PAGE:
"Alice in envy" or "Alison Envy" if you want to go audio phonic again can be Alice Thorpe reciting her wonderful Envy poem, or a personification. Alice can also be Alice in Wonderland...

 TB> a star clashed
 TB> on the beach
 TB> lovers walk in a rain
 TB> thigh to thigh
 TB> each a hand
 TB> clasps anothers hip

NC>  Um... very sensual imagery, seeming quite out of place
NC> among the rest.

 There is no punctuation, which helps the star clash to occur "On the Beach". You could associate the star-crossed idea, too.

 TB> a sky lashed
 TB> sand clags bare feet
 TB> clings as to each
 TB> their ownership

NC>  Again I'm getting confused, and I don't like being
NC> confused.  :)  It gives me a headache.... and a sense of
NC> lurking discord again.  Vaguely disturbing.

 Some artists paint so as to portray what they see, and you get realistic art, portraits, still life, landscapes. Some artists paint unseen objects, capturing something imagined or felt that have no concrete viewable touchable reality, and you get abstract art. Poets are allowed to do the same with words. Does a painting of "desire" or "humiliation" give you a headache?

 It's raining, or has rained, and you walk on a beach, the sand is not soft, it is claggy and clings to your feet. The lovers walk with arms around each other, hands resting on each other's hip, crossing at the back, forming a cross of unity. But "On the Beach" has some sombre undertones, and unity is threatened by global disunity, post-nuclear. Love is sometimes selfish, greedy, with an illusion of ownership, but most would question whether that is love at all...

 TB> a cloud crashed
 TB> she'd gone to see
 TB> desire over-reach

NC>  More disturbing, but still vague, imagery.

 Listen to the words in your head, and pick up on the deliberate absence of punctuation. Hear the "gone to seed". Selfish love symbolized by cloud crashed (thunder? or nature gone wrong?) There's an internal rhyme in "she'd / seed" too.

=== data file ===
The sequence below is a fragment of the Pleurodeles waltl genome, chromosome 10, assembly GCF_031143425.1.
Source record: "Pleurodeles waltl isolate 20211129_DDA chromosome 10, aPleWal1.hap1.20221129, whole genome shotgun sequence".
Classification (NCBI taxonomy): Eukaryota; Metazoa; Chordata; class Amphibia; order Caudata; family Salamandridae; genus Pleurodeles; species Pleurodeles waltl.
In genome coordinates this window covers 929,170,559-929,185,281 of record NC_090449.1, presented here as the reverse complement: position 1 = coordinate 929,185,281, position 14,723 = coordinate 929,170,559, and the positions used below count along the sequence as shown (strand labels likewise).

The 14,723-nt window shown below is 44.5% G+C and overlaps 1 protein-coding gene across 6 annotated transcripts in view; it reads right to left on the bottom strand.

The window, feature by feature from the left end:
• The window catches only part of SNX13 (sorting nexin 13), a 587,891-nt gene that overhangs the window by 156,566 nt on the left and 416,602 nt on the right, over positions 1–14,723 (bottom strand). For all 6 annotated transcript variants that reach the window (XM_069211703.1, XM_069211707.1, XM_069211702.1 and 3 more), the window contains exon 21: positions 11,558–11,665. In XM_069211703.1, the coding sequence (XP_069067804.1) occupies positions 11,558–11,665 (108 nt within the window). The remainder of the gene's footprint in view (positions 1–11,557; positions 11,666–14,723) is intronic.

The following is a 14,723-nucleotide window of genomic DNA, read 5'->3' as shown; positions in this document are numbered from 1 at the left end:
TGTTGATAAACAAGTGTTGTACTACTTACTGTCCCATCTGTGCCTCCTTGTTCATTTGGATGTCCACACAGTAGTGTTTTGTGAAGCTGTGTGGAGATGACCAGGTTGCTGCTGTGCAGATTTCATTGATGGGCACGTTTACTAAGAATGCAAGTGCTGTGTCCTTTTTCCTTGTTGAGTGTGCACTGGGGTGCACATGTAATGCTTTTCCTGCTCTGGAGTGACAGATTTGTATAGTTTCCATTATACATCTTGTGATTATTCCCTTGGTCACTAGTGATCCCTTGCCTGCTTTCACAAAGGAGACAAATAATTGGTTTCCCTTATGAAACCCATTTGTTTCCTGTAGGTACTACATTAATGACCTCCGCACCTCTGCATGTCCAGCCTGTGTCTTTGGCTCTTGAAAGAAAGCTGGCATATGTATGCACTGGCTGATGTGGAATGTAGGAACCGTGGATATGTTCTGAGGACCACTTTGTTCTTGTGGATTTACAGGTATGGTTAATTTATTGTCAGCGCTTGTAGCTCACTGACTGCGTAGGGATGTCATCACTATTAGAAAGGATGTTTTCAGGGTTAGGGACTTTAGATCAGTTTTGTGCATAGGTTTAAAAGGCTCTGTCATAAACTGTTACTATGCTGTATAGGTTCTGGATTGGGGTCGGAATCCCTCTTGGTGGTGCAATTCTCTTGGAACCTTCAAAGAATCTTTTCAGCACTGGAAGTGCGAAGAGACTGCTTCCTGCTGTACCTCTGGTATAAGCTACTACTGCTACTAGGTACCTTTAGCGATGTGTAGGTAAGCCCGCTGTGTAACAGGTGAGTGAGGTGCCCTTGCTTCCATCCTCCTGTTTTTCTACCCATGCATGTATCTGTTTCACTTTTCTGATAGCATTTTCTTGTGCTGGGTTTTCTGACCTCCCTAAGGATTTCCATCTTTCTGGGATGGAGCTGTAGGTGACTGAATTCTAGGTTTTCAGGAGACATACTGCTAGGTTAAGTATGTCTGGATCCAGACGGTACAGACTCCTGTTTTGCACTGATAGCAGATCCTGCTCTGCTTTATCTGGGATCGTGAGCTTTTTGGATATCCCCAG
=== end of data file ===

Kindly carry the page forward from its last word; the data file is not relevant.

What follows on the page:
TB> a sun bashed
 TB> in truth do you know
 TB> staunch is the flow

NC>  As a play on 'staunch the flow'... moving back to a clearly
NC> defined  image of pain, loss, conflict.

Listen to "staunches the flow" to get another angle, and yet, paradoxically . . .

 TB> still guts do bleed
                       "and yet / unmoving"
 TB> do bleed too much
NC>  And right back to where we started... but with no idea how
NC> or why.

 back to the cross - not too heavy I hope?

NC>  The overall impression is very tortured, tormented,
NC> chaotic... a glimpse  of happiness shattered with anger,
NC> crazed, half-realised dreams, and a  strong feeling of
NC> hopelessness, frustration, and disorientation.
NC>  Scary stuff, Terry... may I ask, what prompted this poem?

 I set out on an exploration of sound and form, of multiple levels of meaning, and to make a genuine attempt to talk through thE persona of a troubled being, who is worried about such issues as life and death, reward and damnation, sin and virtue, mankind's self-destruction or salvation, the ways in which nature can reflect one's moods. I don't have to feel about such things myself, but the persona who expresses these ideas probably feels very strongly about them.

 "in truth" the poem comes from somebody else who was visiting my mind for a while.

      Terry Bowden